Faculty members in Dominican’s Natural Sciences and Mathematics department lead strong research programs in the fields of biology and chemistry. Students gain first-hand experience in our modern research labs, using state-of-the-art equipment and technology under the guidance of experienced mentors. Graduates are equipped with critical skills and expertise to succeed in the workplace.
Research Methodology Course Series Highlights
- Experienced, professional faculty
- Small lab sizes and student-centered learning
- Hands-on laboratory or field-based research
- Scientific writing and research pathways
- 7 units of research integrated into the major
- Present research at national, regional and/or Dominican’s Scholarly Research and Creative Works Conference
Undergraduate Research Topics at Dominican
Learn more about our faculty and current research projects below.
Coral Bleaching Prevention
Coral reefs are undoubtedly among the most threatened ecosystems in the world. Most studies predict that without increased conservation and restoration efforts a complete collapse may be only a couple of decades away. Coral bleaching is increasing dramatically due to the worldwide rise in temperature. Such bleaching episodes can cause massive mortality of corals and rapidly decimate reefs. It is critical to find ways to protect corals until the root causes of the problem, i.e. climate change, can be effectively addressed globally. We are examining how different coral species respond to cumulative thermal stress, if decreasing light levels can help mitigate the effects of high temperature, and if so to what extent. Learn more.
Led by Vania Coelho, PhD
Marine Mammal Conservation
Marine mammals are sentinels of ocean health. Learning about diseases that impact them can indicate environmental trends. My research combines my interest in marine mammals and anatomy, by examining skulls from stranded marine mammals. I have developed a collaboration with California Academy of Sciences in San Francisco, which has one of the largest marine mammal skull collections in the United States. We examine skulls, primarily from California sea lions, to observe pathological abnormalities and trauma. Additionally, we compare morphometrics among species, age classes and sexes. Students learn about the process of preparing specimens. They conduct beach surveys, collecting skulls from stranded marine mammals. We will prepare specimens both on campus and at Cal Academy.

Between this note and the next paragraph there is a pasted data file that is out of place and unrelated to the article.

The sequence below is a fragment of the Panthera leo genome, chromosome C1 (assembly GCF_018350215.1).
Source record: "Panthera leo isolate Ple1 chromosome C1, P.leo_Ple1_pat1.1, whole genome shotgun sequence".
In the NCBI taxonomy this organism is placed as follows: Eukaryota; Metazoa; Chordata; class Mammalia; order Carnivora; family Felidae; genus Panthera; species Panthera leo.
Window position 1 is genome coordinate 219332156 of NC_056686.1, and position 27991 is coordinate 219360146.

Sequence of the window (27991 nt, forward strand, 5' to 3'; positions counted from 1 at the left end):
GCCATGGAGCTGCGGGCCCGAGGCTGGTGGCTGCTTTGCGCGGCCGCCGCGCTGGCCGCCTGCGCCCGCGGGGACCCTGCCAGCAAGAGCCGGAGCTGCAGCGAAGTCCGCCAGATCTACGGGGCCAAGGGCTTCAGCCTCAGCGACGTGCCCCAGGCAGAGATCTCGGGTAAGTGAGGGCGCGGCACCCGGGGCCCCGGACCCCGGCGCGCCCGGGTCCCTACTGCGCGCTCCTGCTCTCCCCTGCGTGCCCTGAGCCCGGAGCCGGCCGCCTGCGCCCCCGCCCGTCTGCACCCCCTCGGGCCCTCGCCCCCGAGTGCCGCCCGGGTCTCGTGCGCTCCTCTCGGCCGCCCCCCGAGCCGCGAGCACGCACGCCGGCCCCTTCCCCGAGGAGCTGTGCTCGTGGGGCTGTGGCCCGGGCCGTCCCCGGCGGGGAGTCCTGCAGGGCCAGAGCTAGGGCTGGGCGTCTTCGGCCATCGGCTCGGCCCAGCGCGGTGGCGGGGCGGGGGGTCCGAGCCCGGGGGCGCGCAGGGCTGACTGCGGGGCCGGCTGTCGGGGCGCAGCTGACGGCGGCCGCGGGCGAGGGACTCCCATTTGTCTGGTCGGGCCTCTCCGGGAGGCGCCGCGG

Led by Doreen Gurrola, MS
Amphibian Microbiota Research
My research focuses on characterizing variation in amphibian skin microbiotas and determining the effect differences in microbial community composition have on host phenotypes. I apply a combination of traditional microbiological techniques and high-throughput DNA sequencing of microbial and host samples to holistically describe host-microbe associations, evaluate changes in microbial communities over time, and describe the contribution of microbial symbionts to host physiological processes.
My research pushes forward the frontiers of amphibian microbiota research by combining host and microbiota investigations to understand the effects of habitat quality, immunogenetics, and disease on host-symbiont associations. By exploring the microbial communities of multiple amphibian species in the field and laboratory, I seek to generate a broad understanding of the interactions between amphibians and their microbiota. I use diverse approaches from targeted sequencing to metabolomics to identify individual, environmental, and regional factors that contribute to heterogeneity in amphibian cutaneous microbiotas and microbiome functions. My integrative systems approach has the potential to offer solutions to complex questions typical of host-associated microbiome research. Learn more.
Led by Obed Hernández-Gómez, PhD
Environmental Impact on Intertidal Crabs
Our lab is investigating the effects of ocean acidification on intertidal crabs in Northern California. Animals will be collected in the field and maintained in the aquatic lab in the science center. Specifically, we are interested in the crab exoskeleton weight, size, and composition. An additional focus of our lab is education and civic outreach, therefore we will be presenting on environmental issues on campus and off campus too. NOTE: Due to the nature of this type of research, students need to work on weekends when an experiment is in progress.
Led by Diara Spain, PhD
Invasive Plant Pathogen Research
We study diseases of ornamental and forest plants, especially those caused by invasive pathogens, such as Phytophthora ramorum, the causal agent of Sudden Oak Death. Invasive plant diseases can lead to widespread damage and death of native trees and cause devastating impacts on whole ecosystems. Our main focus is applied research, such as validation and development of best management practices (BMPs); development of remediation options for soil, water, and infested plants; and development of monitoring and control strategies. Our unique research nursery can be used by research partners from other universities and research centers. We share our research results with the public through a strong outreach program, as well as through scientific and technical publications.